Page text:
Universität Duisburg-Essen, Institut für Evangelische Theologie
Schart, Aaron, Stand: 2007-04-05
An examination of the LXX Book of the Twelve Prophets reveals that the integrity of the translation is questionable. This suspicion is particularly justified in the Book of Amos /2/. In my <109:> opinion, a short section of this book, viii 12-ix 10, appears to be a translation independent of the rest. In order to facilitate the reading of the evidence supporting this observation, i 1-viii 11 shall be called section "Α", viii 12-ix 10 section "Β", and ix 11-15 section "C".
1. The author of section "Α" is very weak in geographical
knowledge, for he frequently fails to recognize place-names.
examples: Am 2,2 // Am 8,14
2. Among other problems which face the author of section
"Α" is the word
examples: Am 4,2; Am 8,10 // Am 9,1
3. There are also noticeable stylistic differences
between sections "Α" and "Β".
examples: Am 7,17; Am 5,5 // Am 9,8
4. Section "C" has affinities with section "Α".
The problem surrounding the origin of the Septuagint have
been among the most intriguing of those facing modern scholarship. Whether the
so-called Septuagint finds its prototype in one prechristian translation of the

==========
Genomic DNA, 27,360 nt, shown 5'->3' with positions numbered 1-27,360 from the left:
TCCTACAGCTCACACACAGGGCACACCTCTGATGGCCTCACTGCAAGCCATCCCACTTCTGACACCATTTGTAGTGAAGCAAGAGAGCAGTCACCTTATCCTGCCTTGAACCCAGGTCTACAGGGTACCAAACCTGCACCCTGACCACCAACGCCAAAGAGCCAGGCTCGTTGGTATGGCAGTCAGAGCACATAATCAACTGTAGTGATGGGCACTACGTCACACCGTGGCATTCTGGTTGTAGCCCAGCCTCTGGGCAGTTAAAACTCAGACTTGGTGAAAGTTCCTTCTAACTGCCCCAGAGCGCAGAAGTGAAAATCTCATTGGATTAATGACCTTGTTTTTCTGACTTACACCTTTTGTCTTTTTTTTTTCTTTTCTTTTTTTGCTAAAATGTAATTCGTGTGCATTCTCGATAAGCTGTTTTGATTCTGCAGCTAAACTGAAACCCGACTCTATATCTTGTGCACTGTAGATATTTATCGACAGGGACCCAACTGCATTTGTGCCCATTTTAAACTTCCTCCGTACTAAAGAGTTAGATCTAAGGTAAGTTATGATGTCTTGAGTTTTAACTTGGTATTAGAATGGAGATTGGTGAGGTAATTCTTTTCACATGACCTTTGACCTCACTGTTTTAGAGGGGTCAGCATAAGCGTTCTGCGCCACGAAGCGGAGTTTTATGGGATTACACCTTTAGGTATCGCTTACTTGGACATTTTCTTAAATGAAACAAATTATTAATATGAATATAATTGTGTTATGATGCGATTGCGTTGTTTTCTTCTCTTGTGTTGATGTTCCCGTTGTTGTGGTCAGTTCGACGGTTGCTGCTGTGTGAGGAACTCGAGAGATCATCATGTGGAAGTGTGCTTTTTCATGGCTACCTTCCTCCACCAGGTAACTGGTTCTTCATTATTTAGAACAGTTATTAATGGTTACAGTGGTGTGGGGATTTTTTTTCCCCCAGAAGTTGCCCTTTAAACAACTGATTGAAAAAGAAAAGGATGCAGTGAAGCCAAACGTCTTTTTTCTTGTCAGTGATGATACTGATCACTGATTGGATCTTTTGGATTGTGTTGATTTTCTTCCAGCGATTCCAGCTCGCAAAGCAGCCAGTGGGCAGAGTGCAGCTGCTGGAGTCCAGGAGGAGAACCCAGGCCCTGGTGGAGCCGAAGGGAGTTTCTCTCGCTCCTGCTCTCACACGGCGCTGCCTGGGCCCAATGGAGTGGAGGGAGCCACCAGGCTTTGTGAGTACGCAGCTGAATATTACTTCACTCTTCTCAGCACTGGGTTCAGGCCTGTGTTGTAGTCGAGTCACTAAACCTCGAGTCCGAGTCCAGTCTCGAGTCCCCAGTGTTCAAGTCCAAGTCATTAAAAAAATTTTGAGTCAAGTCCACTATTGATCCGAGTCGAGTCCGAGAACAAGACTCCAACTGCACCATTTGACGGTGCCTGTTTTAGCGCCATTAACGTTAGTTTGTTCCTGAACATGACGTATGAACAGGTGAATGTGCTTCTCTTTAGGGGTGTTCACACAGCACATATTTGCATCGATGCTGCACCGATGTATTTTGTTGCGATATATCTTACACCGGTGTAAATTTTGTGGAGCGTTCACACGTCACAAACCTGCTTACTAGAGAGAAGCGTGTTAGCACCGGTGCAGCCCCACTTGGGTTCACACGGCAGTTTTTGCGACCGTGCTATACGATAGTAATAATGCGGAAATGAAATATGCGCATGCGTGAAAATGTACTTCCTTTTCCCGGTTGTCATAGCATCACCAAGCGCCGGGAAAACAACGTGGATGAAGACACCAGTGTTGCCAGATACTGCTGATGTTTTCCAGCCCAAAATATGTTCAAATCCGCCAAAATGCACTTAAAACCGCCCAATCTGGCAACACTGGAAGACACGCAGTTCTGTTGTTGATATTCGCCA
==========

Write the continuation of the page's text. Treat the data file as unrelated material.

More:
Old Testament, or whether it is merely a standardization of many pre-christian
Greek renditions of the Bible has been α matter of heated discussion.
In the case of the Book of Amos it appears from an analysis of <112:> the translation that sections "Α" (i 1-viii 11) and "C" (ix 11-15) were done by one translator while section "Β" (viii 12-ix 10) was done by another. This phenomenon may be explained in terms of a targum theory or a lectionary theory. However, there is no absolute proof that the LXX arose from a targum or a lectionary background. Without conjecturing how the LXX came about it seems safe to say that the LXX Book of Amos represents a compilation or redaction rather than one single prototype.